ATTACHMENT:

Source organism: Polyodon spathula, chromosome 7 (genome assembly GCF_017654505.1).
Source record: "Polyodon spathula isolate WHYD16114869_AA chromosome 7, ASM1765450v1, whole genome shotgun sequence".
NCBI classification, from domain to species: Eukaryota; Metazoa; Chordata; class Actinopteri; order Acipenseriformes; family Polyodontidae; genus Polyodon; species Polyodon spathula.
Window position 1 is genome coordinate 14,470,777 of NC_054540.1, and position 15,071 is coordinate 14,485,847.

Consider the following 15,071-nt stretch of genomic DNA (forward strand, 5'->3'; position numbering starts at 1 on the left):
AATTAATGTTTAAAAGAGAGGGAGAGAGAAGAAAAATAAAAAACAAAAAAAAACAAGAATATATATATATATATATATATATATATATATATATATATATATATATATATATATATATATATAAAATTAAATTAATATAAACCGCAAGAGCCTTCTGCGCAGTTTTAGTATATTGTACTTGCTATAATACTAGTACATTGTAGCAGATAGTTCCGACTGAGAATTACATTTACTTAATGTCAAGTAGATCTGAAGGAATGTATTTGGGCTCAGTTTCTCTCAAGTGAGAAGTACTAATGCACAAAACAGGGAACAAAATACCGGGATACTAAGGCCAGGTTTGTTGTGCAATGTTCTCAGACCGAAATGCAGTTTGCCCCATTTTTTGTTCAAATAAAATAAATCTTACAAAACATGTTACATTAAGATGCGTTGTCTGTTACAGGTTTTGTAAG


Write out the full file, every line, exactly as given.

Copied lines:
Source organism: Polyodon spathula, chromosome 7 (genome assembly GCF_017654505.1).
Source record: "Polyodon spathula isolate WHYD16114869_AA chromosome 7, ASM1765450v1, whole genome shotgun sequence".
NCBI classification, from domain to species: Eukaryota; Metazoa; Chordata; class Actinopteri; order Acipenseriformes; family Polyodontidae; genus Polyodon; species Polyodon spathula.
Window position 1 is genome coordinate 14,470,777 of NC_054540.1, and position 15,071 is coordinate 14,485,847.

Consider the following 15,071-nt stretch of genomic DNA (forward strand, 5'->3'; position numbering starts at 1 on the left):
AATTAATGTTTAAAAGAGAGGGAGAGAGAAGAAAAATAAAAAACAAAAAAAAACAAGAATATATATATATATATATATATATATATATATATATATATATATATATATATATATATATATATAAAATTAAATTAATATAAACCGCAAGAGCCTTCTGCGCAGTTTTAGTATATTGTACTTGCTATAATACTAGTACATTGTAGCAGATAGTTCCGACTGAGAATTACATTTACTTAATGTCAAGTAGATCTGAAGGAATGTATTTGGGCTCAGTTTCTCTCAAGTGAGAAGTACTAATGCACAAAACAGGGAACAAAATACCGGGATACTAAGGCCAGGTTTGTTGTGCAATGTTCTCAGACCGAAATGCAGTTTGCCCCATTTTTTGTTCAAATAAAATAAATCTTACAAAACATGTTACATTAAGATGCGTTGTCTGTTACAGGTTTTGTAAG